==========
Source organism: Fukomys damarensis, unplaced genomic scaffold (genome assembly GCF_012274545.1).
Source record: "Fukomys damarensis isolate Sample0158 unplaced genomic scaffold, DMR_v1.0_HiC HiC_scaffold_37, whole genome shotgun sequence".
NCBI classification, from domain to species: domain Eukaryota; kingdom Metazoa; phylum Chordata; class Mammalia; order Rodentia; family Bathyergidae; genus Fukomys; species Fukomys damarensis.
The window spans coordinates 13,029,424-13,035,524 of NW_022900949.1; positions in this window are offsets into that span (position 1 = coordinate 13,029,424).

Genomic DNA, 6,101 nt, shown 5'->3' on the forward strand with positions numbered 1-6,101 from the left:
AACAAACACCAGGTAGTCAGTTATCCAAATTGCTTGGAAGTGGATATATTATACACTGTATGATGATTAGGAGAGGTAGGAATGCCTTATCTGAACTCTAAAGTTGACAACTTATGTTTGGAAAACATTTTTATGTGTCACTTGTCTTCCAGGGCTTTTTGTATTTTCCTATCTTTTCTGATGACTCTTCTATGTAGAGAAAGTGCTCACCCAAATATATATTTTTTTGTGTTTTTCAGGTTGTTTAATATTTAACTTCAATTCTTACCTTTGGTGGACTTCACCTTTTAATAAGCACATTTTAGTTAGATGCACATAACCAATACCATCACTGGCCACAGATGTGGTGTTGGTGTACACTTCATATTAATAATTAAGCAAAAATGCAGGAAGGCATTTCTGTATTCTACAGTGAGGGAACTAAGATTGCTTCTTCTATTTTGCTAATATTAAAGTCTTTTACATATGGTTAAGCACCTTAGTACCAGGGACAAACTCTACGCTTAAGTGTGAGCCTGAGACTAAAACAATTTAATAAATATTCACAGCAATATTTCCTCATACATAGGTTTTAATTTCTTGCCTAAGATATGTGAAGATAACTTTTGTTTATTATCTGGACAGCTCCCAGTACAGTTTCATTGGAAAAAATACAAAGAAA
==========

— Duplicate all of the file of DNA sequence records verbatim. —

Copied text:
Source organism: Fukomys damarensis, unplaced genomic scaffold (genome assembly GCF_012274545.1).
Source record: "Fukomys damarensis isolate Sample0158 unplaced genomic scaffold, DMR_v1.0_HiC HiC_scaffold_37, whole genome shotgun sequence".
NCBI classification, from domain to species: domain Eukaryota; kingdom Metazoa; phylum Chordata; class Mammalia; order Rodentia; family Bathyergidae; genus Fukomys; species Fukomys damarensis.
The window spans coordinates 13,029,424-13,035,524 of NW_022900949.1; positions in this window are offsets into that span (position 1 = coordinate 13,029,424).

Genomic DNA, 6,101 nt, shown 5'->3' on the forward strand with positions numbered 1-6,101 from the left:
AACAAACACCAGGTAGTCAGTTATCCAAATTGCTTGGAAGTGGATATATTATACACTGTATGATGATTAGGAGAGGTAGGAATGCCTTATCTGAACTCTAAAGTTGACAACTTATGTTTGGAAAACATTTTTATGTGTCACTTGTCTTCCAGGGCTTTTTGTATTTTCCTATCTTTTCTGATGACTCTTCTATGTAGAGAAAGTGCTCACCCAAATATATATTTTTTTGTGTTTTTCAGGTTGTTTAATATTTAACTTCAATTCTTACCTTTGGTGGACTTCACCTTTTAATAAGCACATTTTAGTTAGATGCACATAACCAATACCATCACTGGCCACAGATGTGGTGTTGGTGTACACTTCATATTAATAATTAAGCAAAAATGCAGGAAGGCATTTCTGTATTCTACAGTGAGGGAACTAAGATTGCTTCTTCTATTTTGCTAATATTAAAGTCTTTTACATATGGTTAAGCACCTTAGTACCAGGGACAAACTCTACGCTTAAGTGTGAGCCTGAGACTAAAACAATTTAATAAATATTCACAGCAATATTTCCTCATACATAGGTTTTAATTTCTTGCCTAAGATATGTGAAGATAACTTTTGTTTATTATCTGGACAGCTCCCAGTACAGTTTCATTGGAAAAAATACAAAGAAA